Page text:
The Lord did not acknowledge Abram and Hagar’s union as a legitimate marriage. He told Hagar to go back as Sarai’s maid. This is how she would show that His presence had really transformed her character. She had to do her part to restore domestic peace. This was a hard thing, but God never asks us to do what His grace won’t enable. Hagar’s relationships were reconciled through Jesus Christ.
Hagar responded to the Lord in faith. She called Him “the God who sees.” Her son’s name would be Ishmael, which means “God hears.” We know that God is omniscient and omnipresent, but we can also know that he knows all, sees all, and is everywhere for us. There is not one part of our everyday life He does not notice.
- Do you see yourself on the slippery slope of impulsive living? Have you stopped trusting God or turning to Him for grace to persevere? Do emotions rule your responses? This is the time to step aside and devote yourself to God in prayer. Let His truth and His promises rule your spirit instead of fear.
- Do you think “I would never do what Abram did”? Take care. Temptation stands at the door of every faithful Christian to act from the same impulsivity. Keep walking in the Spirit, or you will fall to the flesh (Gal. 5:16).
- Are you discouraged? Do you think God has asked too much of you? Know that He always gives grace sufficient for you to obey, and His Word is enough to settle any human spiritual issue. Take comfort in the God who sees and hears you wherever you are.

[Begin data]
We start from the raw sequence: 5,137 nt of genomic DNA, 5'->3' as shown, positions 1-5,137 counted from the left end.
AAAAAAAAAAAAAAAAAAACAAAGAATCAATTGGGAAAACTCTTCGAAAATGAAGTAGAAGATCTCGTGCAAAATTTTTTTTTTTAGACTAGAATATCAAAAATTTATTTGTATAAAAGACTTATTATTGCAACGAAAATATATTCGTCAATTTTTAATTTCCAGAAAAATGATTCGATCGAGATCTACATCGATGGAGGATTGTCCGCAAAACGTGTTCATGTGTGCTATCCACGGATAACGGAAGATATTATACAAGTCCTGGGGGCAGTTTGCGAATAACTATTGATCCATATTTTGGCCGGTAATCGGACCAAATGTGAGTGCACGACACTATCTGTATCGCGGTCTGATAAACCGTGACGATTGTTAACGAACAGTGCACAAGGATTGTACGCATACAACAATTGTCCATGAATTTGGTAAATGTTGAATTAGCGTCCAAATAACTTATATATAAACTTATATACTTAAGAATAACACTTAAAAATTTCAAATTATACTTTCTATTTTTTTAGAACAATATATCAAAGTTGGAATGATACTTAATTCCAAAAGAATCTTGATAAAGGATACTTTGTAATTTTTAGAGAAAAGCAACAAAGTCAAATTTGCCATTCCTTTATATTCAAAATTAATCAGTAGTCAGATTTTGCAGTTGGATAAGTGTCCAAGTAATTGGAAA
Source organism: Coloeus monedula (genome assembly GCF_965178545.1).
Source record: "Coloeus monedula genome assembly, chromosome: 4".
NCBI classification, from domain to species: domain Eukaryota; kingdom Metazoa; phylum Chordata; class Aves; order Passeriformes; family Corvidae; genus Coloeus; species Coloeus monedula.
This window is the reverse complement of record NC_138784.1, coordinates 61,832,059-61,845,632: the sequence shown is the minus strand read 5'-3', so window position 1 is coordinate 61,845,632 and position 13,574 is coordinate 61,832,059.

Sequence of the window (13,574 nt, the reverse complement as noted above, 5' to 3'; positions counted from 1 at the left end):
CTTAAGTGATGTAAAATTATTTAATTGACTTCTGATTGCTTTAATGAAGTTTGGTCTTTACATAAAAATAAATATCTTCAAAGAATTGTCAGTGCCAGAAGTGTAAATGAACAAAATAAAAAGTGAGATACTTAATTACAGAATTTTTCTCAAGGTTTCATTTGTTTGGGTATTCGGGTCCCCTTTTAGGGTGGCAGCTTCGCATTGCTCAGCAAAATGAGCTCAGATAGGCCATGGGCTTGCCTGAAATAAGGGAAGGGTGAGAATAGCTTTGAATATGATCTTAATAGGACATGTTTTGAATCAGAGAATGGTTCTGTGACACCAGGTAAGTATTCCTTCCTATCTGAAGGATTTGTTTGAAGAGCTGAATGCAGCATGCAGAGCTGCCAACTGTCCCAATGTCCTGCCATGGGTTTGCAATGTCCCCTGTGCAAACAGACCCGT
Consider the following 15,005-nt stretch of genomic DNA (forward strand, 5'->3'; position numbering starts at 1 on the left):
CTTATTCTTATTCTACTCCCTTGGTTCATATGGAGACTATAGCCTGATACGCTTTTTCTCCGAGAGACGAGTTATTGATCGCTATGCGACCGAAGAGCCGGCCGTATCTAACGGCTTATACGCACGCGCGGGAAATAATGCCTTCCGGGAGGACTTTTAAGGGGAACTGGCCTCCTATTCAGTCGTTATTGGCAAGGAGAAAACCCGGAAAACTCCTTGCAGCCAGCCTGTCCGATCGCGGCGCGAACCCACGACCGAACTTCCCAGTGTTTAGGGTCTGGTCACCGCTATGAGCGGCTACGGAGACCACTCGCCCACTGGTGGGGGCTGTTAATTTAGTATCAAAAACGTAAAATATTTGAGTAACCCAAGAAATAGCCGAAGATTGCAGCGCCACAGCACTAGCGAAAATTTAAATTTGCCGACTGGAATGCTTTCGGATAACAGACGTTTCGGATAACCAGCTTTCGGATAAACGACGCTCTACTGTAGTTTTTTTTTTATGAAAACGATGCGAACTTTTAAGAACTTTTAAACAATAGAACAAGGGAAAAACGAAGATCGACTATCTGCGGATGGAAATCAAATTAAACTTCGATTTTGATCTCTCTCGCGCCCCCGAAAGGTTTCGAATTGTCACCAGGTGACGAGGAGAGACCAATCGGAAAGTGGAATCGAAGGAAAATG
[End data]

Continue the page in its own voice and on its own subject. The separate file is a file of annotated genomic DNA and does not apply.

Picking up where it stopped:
Tools for Further Study
Cross References to Explore:
- Galatians 4:21-31 – Sarai and Hagar used as a metaphor for believers and unbelievers.
- Romans 7:14-25 – Every Christian can fall to the sinful nature.
- 1 John 2:1-3 – Jesus died for all people.
- John 15:10-14 – Faith is shown in obedience.
- 1 Peter 3:1-7 – God’s instructions to those with unsaved spouses.
A Hymn to Encourage: “Satisfied”
All my life I had a longing
For a drink from some clear spring,
That I hoped would quench the burning
Of the thirst I felt within.
Hallelujah! I have found Him
Whom my soul so long has craved!
Jesus satisfies my longings,
Through His blood I now am saved.
Feeding on the husks around me,
Till my strength was almost gone,
Longed my soul for something better,
Only still to hunger on.
Poor I was, and sought for riches,
Something that would satisfy,
But the dust I gathered round me
Only mocked my soul’s sad cry.
Well of water, ever springing,
Bread of life so rich and free,
Untold wealth that never faileth,
My Redeemer is to me.
Quotes to Ponder:
Abram was justified by faith, but this did not keep him from trying to do something in his own strength. God is seeking to bring us to realize our utter nothingness in order that we may be utterly dependent upon Him. Abram believed God, but he was not looking to himself and Sarai to fulfill the promise – he would look to Hagar. He had to learn to look at God. Sarai in her impatience was trying to help God to do something by human means. She did not comprehend that sterility or barrenness in the Christian life could be used by God to put us on our faces before Him, that we might bring forth much spiritual fruit.
Hagar’s slavery and humiliation were leading her to the grace of God. The roughest pathway often leads to a mountaintop where a magnificent panorama of grace lies before us.